“I have to say I’m very grateful I had the chance to play. I didn’t know if I’m going to play or not,” Djokovic said.
“So I played four matches here. It was a good tournament. It’s disappointing to go out in the fourth round. The circumstances are such I have to accept it. That’s the reality.
“It’s frustrating when you have that much time and you don’t heal properly. But it is what it is. There is some kind of a reason behind all of this.”
However, Djokovic was keen to stress that Chung more than deserved his win.
“I don’t want to talk about my injury tonight because then I’m taking away Chung’s victory, the credit that he deserves,” the Serb said.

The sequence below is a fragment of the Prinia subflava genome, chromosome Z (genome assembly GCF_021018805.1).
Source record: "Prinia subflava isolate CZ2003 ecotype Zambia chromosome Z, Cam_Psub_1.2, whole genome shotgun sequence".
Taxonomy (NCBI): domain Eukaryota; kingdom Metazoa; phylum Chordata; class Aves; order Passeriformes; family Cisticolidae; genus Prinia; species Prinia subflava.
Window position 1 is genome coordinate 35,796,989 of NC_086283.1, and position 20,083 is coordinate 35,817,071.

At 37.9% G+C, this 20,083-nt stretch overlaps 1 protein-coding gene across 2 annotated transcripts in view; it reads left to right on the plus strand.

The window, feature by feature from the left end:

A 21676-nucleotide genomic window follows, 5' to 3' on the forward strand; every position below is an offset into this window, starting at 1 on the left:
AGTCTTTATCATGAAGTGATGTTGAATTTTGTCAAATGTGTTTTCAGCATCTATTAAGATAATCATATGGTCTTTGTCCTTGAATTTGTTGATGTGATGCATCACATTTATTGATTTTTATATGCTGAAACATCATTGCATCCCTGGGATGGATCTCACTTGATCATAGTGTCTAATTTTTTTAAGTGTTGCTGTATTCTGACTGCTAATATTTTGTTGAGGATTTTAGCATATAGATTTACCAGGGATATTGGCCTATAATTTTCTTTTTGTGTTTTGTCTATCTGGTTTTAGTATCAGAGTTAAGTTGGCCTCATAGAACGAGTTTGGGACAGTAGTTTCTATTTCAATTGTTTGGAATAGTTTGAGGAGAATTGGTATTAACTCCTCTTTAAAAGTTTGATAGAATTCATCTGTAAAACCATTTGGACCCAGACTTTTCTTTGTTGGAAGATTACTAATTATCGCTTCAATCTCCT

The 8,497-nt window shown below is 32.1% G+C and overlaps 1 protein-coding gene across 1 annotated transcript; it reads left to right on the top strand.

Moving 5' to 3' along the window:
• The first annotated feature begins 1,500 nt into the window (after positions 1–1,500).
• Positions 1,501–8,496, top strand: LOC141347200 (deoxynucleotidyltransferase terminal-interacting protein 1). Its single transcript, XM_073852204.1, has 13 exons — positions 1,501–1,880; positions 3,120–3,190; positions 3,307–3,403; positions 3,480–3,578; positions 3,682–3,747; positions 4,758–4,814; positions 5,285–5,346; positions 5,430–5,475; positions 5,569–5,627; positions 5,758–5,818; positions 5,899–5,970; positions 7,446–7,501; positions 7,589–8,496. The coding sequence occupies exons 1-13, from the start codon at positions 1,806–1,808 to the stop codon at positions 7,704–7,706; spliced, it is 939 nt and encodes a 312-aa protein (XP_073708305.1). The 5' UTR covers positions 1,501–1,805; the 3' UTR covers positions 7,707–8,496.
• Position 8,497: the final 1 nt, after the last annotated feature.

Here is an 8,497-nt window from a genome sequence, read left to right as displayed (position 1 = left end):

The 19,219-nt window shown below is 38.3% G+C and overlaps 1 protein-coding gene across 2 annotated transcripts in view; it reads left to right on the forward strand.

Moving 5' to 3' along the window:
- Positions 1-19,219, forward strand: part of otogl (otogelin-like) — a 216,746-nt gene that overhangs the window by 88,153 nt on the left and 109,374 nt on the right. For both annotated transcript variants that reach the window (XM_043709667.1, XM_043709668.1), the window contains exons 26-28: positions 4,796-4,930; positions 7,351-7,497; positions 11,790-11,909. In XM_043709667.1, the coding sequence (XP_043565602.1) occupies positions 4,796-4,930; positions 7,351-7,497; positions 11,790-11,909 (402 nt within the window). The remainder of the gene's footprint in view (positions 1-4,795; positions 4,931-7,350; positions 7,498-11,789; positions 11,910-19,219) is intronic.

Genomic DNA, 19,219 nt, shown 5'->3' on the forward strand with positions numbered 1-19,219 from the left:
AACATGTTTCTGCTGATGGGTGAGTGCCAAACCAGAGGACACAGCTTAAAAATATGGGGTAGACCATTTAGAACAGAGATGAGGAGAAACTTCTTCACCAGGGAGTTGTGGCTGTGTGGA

Shane Watson ton takes Chennai Super Kings to third IPL title

Updated 12 min 20 sec ago
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Shane Watson ton takes Chennai Super Kings to third IPL title

  • Australian hits 117 off 57 balls as Chennai chase down 178-6
  • 'He is a world class player'

MUMBAI: Shane Watson fought through the pain barrier to smash an unbeaten 117 as Chennai Super Kings thrashed Sunrisers Hyderabad to win their third Indian Premier League title in a spectacular return from a two-year corruption ban.
The 36-year-old Australian, struggling with a hamstring injury, hit eight sixes and 11 fours in a stunning 57-ball innings as Chennai took just 18.3 overs to overcome Hyderabad’s 178-6 off 20 overs.
Chennai finished on 181-2 to crush their opponents by eight wickets. They have now equalled the Mumbai Indians in winning the world’s wealthiest cricket tournament for the third time since it started in 2008.